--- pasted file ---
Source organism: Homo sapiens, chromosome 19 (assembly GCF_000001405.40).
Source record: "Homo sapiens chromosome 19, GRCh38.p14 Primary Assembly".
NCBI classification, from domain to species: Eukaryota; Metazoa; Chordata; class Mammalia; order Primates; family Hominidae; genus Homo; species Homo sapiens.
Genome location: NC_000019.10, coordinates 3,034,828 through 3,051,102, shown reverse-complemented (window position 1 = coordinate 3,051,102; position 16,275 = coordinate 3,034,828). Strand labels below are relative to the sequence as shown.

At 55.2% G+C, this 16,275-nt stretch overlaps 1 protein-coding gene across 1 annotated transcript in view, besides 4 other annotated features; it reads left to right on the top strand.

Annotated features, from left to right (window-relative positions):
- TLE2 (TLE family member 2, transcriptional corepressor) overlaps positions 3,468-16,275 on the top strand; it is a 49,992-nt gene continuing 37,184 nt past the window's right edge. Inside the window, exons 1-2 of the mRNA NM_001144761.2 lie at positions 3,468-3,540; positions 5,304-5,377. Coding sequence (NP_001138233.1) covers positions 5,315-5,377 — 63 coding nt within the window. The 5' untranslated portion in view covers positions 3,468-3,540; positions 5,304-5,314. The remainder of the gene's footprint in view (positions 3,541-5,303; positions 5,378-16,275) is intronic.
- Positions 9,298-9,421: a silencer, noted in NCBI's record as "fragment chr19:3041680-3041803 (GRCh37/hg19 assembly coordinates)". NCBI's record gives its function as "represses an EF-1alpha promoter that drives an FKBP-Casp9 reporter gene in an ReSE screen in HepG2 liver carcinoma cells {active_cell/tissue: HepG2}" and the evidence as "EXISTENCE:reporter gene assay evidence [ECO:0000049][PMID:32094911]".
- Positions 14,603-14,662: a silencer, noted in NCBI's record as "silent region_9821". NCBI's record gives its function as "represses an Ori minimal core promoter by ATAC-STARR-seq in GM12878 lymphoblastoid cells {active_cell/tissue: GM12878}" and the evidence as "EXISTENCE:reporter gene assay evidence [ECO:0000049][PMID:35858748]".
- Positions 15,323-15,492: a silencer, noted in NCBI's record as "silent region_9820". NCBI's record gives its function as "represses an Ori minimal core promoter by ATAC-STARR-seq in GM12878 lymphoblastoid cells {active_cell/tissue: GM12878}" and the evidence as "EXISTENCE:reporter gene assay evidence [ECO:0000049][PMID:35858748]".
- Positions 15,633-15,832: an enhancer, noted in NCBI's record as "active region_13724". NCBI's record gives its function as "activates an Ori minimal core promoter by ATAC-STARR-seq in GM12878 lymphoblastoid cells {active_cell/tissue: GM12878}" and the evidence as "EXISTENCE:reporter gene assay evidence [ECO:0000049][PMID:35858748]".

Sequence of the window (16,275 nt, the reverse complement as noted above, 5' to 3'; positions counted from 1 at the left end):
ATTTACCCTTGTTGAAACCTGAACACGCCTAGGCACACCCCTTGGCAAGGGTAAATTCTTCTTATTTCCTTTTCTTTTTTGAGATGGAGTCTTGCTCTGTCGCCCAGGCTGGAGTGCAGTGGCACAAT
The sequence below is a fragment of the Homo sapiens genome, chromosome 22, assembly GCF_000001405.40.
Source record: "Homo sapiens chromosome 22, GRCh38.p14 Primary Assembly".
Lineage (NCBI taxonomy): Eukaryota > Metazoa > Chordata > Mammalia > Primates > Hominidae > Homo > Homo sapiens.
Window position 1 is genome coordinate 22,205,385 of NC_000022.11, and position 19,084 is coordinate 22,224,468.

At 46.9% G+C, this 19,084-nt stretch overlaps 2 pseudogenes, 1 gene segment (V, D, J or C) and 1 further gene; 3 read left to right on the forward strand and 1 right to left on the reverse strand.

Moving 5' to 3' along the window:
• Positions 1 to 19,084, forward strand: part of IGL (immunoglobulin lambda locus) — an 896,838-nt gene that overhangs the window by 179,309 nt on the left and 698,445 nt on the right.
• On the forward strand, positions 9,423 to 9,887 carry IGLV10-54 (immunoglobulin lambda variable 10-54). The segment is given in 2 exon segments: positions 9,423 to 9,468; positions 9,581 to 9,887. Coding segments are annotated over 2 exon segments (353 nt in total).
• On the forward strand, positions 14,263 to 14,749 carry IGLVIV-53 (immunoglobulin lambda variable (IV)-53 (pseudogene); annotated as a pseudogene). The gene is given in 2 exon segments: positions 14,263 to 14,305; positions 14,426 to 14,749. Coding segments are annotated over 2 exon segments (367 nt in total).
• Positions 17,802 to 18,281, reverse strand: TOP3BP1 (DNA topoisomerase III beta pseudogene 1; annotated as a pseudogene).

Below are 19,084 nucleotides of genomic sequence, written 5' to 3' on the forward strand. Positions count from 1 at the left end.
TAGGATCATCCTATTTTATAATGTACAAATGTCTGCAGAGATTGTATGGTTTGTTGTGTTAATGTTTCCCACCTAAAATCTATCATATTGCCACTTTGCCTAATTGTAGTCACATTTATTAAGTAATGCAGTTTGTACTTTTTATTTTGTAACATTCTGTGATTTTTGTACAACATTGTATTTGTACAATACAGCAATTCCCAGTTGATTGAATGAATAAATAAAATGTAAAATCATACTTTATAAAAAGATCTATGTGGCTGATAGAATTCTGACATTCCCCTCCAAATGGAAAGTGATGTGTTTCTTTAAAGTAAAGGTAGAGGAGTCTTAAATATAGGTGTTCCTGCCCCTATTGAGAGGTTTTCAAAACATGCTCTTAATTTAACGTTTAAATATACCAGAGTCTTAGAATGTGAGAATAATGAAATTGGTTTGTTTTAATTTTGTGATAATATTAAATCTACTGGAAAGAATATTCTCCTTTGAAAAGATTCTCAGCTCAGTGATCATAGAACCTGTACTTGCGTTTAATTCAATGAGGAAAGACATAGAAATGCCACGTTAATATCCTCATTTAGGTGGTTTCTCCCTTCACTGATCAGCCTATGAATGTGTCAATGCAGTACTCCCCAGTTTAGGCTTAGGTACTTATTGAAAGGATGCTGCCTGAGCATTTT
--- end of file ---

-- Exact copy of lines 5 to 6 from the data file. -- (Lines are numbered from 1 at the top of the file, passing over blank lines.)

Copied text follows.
At 55.2% G+C, this 16,275-nt stretch overlaps 1 protein-coding gene across 1 annotated transcript in view, besides 4 other annotated features; it reads left to right on the top strand.

Annotated features, from left to right (window-relative positions):